using System.Linq;
using System.Text;
namespace BasicProgram1
{
class Program
{
static void Main(string[] args) {
System.Console.WriteLine("Hi there");
Console.ReadKey();
}
}
}

CONCEPT OF Main
METHOD
When a program is executed, the first method that
runs is Main.
In order to call Main, an instance of the class in
which Main is called has to be made if the method
is not static.
Static methods are those methods that have only
one copy.
They can be called by writing the name of the
class followed by the name of the method, thus
making things easy for the compiler.

In general, the return type of Main is void, as it


does not return anything.
However, in some cases, the Main method can
also return a value.
For example, assume that the requirement of
the project in question is that Main should
return 0 on successful completion. For this to
happen, the return type of Main should be int.
using System;
using System.Collections.Generic;
using System.Linq;
using System.Text;
namespace MyConsoleApplication
{
class Program
{
static int Main(string[] args)
{

int number1;
try
{
Console.WriteLine("Enter the number\t:");
number1 = int.Parse(Console.ReadLine());
Console.WriteLine("You
have
entered"
+
number1.ToString());
Console.ReadKey();
}
catch(Exception e)
{
Console.WriteLine("Error" + e.ToString());
Console.ReadKey();
}
return 0;
}
}

MULTIPLE Main
METHODS IN A
PROGRAM
It is possible to have a Main in each class.

In such cases, so as to run a particular


Main, one needs to make some changes
in the properties of the project.
For example, in the next program, the
Main of Program class runs when the
program is executed.

using System;
using System.Collections.Generic;
using System.Linq;
using System.Text;
namespace BasicProgram1
{
class Program
{
static void Main(string[] args)
{
System.Console.WriteLine("Hi there");
Console.ReadKey();
}
}
}
class ABC {
static void Main(string[] args)

{
System.Console.WriteLine("Hi");
Console.ReadKey();
}
}

It should be set equal to the name of the class


whose Main is required to run.
In order to make the Main of class ABC run
when the program is executed, the name of
the startup object should be changed in the
properties of the program

USING SPECIFIC
FUNCTIONS
At times, it becomes essential to use
mathematical functions or the functions
defined in other namespaces.
In order to do so, the using directive must be
written at the beginning of the program to
include the namespace whose function is to be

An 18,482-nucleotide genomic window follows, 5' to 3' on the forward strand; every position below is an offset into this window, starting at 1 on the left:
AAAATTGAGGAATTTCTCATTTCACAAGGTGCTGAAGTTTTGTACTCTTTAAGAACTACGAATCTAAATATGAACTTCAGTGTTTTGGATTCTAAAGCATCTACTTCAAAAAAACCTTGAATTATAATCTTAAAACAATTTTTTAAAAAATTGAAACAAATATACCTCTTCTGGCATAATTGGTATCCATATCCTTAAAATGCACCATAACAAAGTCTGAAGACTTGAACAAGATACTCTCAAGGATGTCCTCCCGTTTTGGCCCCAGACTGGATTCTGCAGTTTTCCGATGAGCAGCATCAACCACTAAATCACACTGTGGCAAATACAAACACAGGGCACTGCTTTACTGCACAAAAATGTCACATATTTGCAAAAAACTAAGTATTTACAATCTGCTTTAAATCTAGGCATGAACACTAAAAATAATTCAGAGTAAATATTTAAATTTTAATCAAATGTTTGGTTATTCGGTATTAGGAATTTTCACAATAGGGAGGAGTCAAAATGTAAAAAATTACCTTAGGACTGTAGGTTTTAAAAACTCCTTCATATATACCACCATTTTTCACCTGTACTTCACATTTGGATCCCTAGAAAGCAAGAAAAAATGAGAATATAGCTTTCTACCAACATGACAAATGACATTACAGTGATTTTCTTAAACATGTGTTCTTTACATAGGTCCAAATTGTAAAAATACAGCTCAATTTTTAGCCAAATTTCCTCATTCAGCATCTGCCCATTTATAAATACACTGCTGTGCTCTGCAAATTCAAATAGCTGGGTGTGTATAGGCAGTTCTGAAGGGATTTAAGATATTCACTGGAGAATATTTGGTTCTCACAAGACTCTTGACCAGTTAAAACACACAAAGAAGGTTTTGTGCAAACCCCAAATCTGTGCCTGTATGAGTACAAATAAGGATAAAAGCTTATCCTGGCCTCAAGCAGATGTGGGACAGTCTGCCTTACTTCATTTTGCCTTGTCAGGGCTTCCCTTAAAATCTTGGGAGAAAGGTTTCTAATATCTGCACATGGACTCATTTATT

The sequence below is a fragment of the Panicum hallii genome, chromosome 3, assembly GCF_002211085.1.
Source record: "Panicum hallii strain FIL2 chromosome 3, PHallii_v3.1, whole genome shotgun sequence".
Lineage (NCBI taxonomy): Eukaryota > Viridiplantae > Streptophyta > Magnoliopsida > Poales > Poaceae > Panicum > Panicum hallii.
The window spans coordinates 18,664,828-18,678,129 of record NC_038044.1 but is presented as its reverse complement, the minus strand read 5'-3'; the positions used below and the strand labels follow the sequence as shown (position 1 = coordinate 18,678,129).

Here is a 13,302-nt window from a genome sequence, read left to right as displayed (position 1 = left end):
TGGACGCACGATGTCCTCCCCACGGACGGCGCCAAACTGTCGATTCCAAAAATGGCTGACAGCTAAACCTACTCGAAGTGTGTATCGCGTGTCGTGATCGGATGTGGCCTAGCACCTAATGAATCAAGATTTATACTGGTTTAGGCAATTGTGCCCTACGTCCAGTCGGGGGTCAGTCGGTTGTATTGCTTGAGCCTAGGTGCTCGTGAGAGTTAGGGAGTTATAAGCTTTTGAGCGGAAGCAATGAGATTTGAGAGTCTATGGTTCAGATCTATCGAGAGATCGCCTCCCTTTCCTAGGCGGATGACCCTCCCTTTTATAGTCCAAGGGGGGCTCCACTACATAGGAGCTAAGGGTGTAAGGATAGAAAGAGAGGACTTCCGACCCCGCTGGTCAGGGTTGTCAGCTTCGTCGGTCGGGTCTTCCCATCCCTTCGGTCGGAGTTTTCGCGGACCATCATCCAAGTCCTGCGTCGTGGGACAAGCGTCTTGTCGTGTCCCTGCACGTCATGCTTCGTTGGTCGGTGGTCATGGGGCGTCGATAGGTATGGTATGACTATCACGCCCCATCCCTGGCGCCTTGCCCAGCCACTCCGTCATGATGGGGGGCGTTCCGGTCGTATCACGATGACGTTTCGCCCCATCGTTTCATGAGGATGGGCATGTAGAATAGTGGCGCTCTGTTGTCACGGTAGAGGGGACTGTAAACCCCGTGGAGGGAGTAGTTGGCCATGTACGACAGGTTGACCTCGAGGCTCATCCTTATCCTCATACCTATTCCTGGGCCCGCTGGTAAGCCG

used in the program or the method should be
called by qualifying the name of the
namespace as well.

Program:
using System;
using System.Collections.Generic;
using System.Linq;
using System.Text;
namespace MyConsoleApplication
{
class Program
{
static void Main(string[] args)
{
int number1, number2;
double result;

try
{
Console.WriteLine("Enter the first number\t:");
number1 = int.Parse(Console.ReadLine());
Console.WriteLine("Enter the second
number\t:");
number2 = int.Parse(Console.ReadLine());
result = Math.Sqrt((1.0 * number2) / number1);
Console.WriteLine("The result is" +
result.ToString());
Console.ReadKey();
}
catch(Exception e)
{
Console.WriteLine("Error" + e.ToString());
Console.ReadKey();
}
}
}
}

COMMENTS
Comments are the statements that are not
executed when the program runs.
They are important as far as documentation is concerned
and are essential to understand the program.

It may be noted that a project is handled not by a


single person but by a team.
Comments are written in two ways:
1. Single-line comments
2. Multiple-line comments
It may be stated that comments are not
considered in software metrics such as lines of
code (LOC). However, this does not diminish their
importance.

SINGLE-LINE COMMENTS
Single-line comments are generally preceded
by //, as shown in the following listing.
Example
//Using directives [ Single-line comment]
using System;
using System.Collections.Generic;
using System.Linq;
using System.Text;
//namespace [->Single-line comment]
namespace MyConsoleApplication
{..

MULTIPLE-LINE
COMMENTS
At times, the explanation of some of the
methods might take more than one line.
The comment is preceded by a /* and
ends with a */.
using System;
using System.Collections.Generic;
using System.Linq;
using System.Text;
/*namespace
The name is same as that of the
program*/

COMMAND LINE
ARGUMENTS
The arguments given in Main are stored in
the array args.
When command line arguments are given,